The Song of God

‘Lord Krishna preaching Gita to Arjuna’ – Mahavir Prasad Mishra – Wikimedia


भगवद् गीता


अहं सर्वस्य प्रभवो 
मत्तः सर्वं प्रवर्तते ।
इति मत्वा भजन्ते मां 
बुधा भावसमन्विताः 

ahaṁ sarvasya prabhavo
mattaḥ sarvaṁ pravartate
iti matvā bhajante māṁ
budhā bhāva-samanvitāḥ


I am the self, O Gudākesa! 
seated in the hearts of all beings.
I am the beginning and the middle
and the end also of all beings
~ Lord Krishna (Bhagavad Gita)


There is an old and long Sanskrit story that arose in India around the fourth century BC. So long that it has been described as “the longest poem ever written“. So encompassing that the poem mentions about itself: “That which occurs here occurs elsewhere. That which does not occur here occurs nowhere else.”(XVIII.5.38). A story that is as big and epic as life and which took centuries to write, up until the fourth century AD. This masterpiece of universal literature, which influenced the thought, customs, and festivals of a whole civilisation and beyond, is called the Mahābhārata. It is composed of fables, myths, and tales of every kind, that are recipients for multiple religious, philosophical and political considerations. The eminent British film and theatre director Peter Brook wrote: “I sincerely believe that, of all the subjects that exist — including the totality of Shakespeare’s work — the richest, densest and most complete myth is the Mahabharata.”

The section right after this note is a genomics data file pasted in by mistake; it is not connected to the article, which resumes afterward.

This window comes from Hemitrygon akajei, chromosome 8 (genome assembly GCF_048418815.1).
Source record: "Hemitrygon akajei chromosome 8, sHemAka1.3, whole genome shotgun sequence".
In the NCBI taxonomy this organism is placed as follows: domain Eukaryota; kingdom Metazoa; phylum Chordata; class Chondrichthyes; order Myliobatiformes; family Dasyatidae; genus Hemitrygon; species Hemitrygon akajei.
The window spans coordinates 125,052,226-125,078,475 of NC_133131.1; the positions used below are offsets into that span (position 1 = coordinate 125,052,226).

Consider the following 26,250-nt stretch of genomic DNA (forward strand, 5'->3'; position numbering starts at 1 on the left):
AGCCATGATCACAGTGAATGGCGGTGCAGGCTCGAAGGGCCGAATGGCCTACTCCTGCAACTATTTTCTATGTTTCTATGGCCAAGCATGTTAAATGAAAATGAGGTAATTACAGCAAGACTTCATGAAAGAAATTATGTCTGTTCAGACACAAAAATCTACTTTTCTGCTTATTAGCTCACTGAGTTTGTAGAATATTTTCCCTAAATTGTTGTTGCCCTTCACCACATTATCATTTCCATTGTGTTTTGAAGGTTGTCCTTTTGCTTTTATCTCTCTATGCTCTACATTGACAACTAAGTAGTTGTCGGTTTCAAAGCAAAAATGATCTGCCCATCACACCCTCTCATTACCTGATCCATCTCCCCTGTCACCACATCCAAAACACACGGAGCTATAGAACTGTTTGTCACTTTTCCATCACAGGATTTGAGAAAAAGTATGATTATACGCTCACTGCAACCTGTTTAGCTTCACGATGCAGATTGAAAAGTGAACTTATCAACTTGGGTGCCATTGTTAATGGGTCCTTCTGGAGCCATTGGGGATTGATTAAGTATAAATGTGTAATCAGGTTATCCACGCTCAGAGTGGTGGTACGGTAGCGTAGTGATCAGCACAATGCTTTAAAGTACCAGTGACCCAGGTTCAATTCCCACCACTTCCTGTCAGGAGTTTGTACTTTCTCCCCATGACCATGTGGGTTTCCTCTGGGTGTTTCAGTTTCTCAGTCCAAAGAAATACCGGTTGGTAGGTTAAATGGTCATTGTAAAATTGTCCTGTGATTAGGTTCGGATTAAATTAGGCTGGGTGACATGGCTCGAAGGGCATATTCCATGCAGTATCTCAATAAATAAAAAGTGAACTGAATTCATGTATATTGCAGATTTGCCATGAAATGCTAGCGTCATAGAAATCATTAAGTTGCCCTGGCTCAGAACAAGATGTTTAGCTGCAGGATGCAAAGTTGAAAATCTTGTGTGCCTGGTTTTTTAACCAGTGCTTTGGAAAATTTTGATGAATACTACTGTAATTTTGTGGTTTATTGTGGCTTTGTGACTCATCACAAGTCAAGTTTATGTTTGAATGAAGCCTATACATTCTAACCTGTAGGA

Among the infinite number of episodes in the poem is concealed a jewel. A short 700-verse scripture — out of the 100 000 contained in the Mahabharata — composed of 18 chapters, that stands as a monument of Hinduism and one of the most highly praised spiritual text in the world. Written around the second century BC by the legendary sage Vyasa — also the main author of the Mahabharata — it has been named nothing less than the ‘Song of God’. This text, called the ‘Bhagavad Gītā’, is a magistral teaching given to the Pandava prince Arjuna by Lord Krishna, who happened to be his charioteer. It is set in the middle of the worst battle between two branches of the same family, the Pandavas and the Kauravas, for the control of the kingdom — a war whose story is the subject of the Mahabharata. So here we are, at the dawn of a horrific battle: 

And then all at once, conchs,
and kettledrums, and tabors,
and trumpets were played upon; 
and there was a tumultuous din.” (I.13)


A summary of the Bhagavad Gita, a monument of spiritual literature… (READ MORE…)


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